Even now, you are often able to make the music the way you want, but people tend to download music for free instead of purchasing music. And you have to pay the people you work with. You know, if you are not making an income from music, you have to make it in other ways, which you can do.
In the olden days, you would make records, and even if people weren't getting great royalties, they were still making income from records and going on tour. It's hard to do that now with so much stuff for free available on the Internet. But anyway, there are lots of obstacles, and I think people can get discouraged. I think it's been that way in a lot of different fields.
Well, my daughter loves your kid's music. I was curious about how you figured out how to write music that you knew kids would like, since they are so picky.
The real thing was always trying to write music that I like, and the people I work with like. I collaborate with really wonderful songwriters - lately, mostly with Michelle Lewis and Dan Petty. And when I made my first kid's record, it was with Elizabeth Mitchell; I made it with her not only because she was my freshman roommate and we hadn't worked together in forever, but because she had already cracked the code of making wonderful kid's music that appealed to grown-ups that just sounded like good music. From there I collaborated with some other friends of mine here in Los Angeles who are great songwriters who write really melodic, catchy pop songs for grown-ups and kids. We wrote songs that we really liked ... and introduced it in a way that it sounded like a real record, which I think is important to do when you're making kid's music.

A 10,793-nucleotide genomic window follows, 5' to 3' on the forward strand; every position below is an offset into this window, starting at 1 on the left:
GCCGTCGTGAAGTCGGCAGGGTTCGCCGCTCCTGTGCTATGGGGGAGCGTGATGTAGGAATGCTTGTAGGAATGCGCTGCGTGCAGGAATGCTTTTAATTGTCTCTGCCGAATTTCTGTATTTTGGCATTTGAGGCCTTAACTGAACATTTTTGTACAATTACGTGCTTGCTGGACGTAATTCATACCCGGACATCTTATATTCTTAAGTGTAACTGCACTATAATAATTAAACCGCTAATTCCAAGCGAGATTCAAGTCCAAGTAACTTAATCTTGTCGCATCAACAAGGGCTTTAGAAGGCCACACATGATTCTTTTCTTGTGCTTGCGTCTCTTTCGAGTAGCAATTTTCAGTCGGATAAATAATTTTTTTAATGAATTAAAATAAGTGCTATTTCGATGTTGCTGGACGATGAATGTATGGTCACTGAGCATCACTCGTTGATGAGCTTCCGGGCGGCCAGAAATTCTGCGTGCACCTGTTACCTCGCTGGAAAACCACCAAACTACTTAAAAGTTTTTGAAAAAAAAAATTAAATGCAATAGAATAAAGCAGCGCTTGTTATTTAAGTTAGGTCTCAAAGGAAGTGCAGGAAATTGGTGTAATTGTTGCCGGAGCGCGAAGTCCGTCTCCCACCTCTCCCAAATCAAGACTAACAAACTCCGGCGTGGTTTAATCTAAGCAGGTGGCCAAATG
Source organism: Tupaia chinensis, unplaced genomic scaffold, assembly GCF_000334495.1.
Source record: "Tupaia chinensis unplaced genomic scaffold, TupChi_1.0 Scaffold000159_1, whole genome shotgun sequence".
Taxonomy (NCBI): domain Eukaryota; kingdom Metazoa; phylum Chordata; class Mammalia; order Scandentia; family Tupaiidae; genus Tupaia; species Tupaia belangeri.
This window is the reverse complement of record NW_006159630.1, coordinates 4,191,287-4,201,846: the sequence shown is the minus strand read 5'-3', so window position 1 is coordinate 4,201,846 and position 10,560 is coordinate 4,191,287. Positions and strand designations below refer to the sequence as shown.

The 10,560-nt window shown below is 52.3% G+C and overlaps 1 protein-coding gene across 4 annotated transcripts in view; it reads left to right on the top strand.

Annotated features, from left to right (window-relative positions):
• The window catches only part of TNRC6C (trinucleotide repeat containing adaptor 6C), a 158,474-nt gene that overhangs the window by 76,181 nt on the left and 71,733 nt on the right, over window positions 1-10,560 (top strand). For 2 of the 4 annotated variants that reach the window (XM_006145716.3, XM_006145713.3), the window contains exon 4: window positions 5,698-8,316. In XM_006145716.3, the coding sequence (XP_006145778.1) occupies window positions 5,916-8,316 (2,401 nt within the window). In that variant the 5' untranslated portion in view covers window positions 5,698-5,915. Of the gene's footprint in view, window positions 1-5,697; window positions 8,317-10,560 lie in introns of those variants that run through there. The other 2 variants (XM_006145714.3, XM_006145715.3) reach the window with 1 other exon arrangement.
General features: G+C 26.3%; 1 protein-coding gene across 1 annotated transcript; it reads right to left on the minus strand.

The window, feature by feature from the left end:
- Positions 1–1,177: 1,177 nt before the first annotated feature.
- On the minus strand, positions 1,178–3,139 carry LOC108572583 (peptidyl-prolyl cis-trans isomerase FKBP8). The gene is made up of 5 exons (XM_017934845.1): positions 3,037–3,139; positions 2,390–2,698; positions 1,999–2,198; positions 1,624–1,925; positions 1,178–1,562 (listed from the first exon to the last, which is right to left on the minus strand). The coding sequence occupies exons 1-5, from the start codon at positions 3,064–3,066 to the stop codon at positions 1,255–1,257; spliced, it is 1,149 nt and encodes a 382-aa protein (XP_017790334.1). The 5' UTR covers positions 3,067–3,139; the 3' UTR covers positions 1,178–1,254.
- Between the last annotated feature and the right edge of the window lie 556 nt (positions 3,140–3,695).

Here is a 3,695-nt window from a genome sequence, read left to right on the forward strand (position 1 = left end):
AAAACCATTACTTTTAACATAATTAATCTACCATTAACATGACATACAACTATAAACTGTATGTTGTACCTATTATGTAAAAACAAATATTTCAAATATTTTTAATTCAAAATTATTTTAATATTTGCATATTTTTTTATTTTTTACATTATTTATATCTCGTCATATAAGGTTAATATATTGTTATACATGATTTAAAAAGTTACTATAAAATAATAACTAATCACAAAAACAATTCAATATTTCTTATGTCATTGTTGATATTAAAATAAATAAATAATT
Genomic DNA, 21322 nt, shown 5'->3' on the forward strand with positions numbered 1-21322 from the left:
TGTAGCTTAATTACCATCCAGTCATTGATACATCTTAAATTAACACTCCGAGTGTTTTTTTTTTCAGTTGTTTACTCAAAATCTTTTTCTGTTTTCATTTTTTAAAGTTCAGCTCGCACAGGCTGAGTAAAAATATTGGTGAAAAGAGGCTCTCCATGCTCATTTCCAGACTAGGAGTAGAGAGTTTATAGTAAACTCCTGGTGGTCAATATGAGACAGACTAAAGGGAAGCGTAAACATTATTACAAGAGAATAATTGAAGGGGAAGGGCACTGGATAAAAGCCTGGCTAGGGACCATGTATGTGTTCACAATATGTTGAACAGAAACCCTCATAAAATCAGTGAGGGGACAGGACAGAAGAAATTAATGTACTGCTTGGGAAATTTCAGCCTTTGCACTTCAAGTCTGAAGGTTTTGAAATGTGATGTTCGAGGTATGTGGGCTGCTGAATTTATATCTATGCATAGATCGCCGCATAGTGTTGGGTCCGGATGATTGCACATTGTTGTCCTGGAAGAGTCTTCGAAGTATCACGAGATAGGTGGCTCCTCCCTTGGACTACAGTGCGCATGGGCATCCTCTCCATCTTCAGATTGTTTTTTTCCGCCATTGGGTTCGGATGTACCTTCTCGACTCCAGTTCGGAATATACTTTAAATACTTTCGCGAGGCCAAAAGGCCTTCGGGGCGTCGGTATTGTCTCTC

Some of the kid's music is really beautiful, and it's played really well; it has a human quality. And there's some other things that sound totally programmed and not well-performed, and I think sometimes that might be an issue of budget as well as people trying to do it all themselves.
Do you feel like there are more challenges being a woman in the music industry than being a man?